This article explains how an automotive computer PCM (powertrain control module)
A car computer or powertrain control module (PCM) is a designated computer that
was developed to manage the engine and driveline components. This PCM consists of
electronics which are designed onto a multi-layer circuit board. The PCM monitors
and adjusts the air/fuel mixture and utilizes a catalytic converter to minimize
the amount of pollution produced from the engine. There are two modes of computer
operation, open loop which is used when the engine is cold and operates on a preset
program, and closed loop, which means the computer is operating while using the
various sensors. Closed loop occurs when the engine is at operating temperature.
The PCM monitors the input and output signals produced by various sensors in
the system, the PCM then adjusts the system as necessary. Sensors include: oxygen,
coolant temperature, mass air flow, air intake temperature, crankshaft angle, throttle
position, camshaft angle and engine knock. While computing feedback information
the PCM adjusts and controls ignition timing, camshaft position, fuel injector input,
fuel pump, cooling fan, emission system controls, forced air induction controls,
traction controls and transmission gear selections.
The computer operating program consists of a series of predetermined information
cells, these cells hold the equation for proper vehicle operation. If the computer
detects that it can't control a particular system it will illuminate the MIL (malfunction
indicator lamp), aka check engine or service engine soon light. This means the computer
has stored a trouble code. Visit -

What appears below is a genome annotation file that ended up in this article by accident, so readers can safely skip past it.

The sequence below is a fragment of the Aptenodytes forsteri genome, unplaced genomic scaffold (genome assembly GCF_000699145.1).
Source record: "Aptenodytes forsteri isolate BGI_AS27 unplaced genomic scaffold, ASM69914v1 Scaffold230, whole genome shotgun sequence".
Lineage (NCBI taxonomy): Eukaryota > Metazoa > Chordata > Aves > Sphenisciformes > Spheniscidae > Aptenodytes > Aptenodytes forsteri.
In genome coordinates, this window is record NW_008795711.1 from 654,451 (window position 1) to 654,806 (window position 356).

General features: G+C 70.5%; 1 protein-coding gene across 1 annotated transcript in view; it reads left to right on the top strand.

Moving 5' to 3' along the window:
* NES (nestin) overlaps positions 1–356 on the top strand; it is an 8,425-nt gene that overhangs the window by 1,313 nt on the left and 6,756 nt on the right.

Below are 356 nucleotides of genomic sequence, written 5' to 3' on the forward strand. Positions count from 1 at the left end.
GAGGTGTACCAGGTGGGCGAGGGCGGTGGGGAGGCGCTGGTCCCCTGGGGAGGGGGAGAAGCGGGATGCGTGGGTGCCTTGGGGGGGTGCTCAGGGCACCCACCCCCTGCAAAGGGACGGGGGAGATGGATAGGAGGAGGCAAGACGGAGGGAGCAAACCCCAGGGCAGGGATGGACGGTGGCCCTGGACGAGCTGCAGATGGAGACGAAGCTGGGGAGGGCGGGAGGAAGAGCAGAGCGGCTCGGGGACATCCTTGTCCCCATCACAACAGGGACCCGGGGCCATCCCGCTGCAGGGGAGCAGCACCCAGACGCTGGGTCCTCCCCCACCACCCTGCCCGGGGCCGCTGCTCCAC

Scan for codes
Trouble code definitions 1996 to present. Visit -
OBD2 trouble codes
Trouble code definitions 1996 and earlier. Visit -
OBD1 trouble codes
After the MIL has illuminated the vehicle enters into "limp mode" this means
its running on a predetermined program that has been selected from the factory.
This mode is not as efficient as the regular operation of the system operating properly.
Codes are pulled by connecting to a ALDL connector which is usually located under
the dash on the drivers side. Most 1996 and older vehicles utilize a "D" style plug-in
connector that connects to the OBD1 code reader or retrieval method.
Communication standards were established in the OBD2 operating system development.
These communication standards used a CAN (controller area network) system which
can achieve communication speeds of more than 500 Kbps.
Advantages of using information buses for communication is that if a fault occurs
with any of the process modules, it can be reported separately to a diagnostic tool.
Wiring is simplified by a technique known as multiplexing, a kind of wiring system
which is assigned for each module. Sensor circuits operate on a 5 volt reference
which drive system monitoring and control.
Article first published 2016-02-03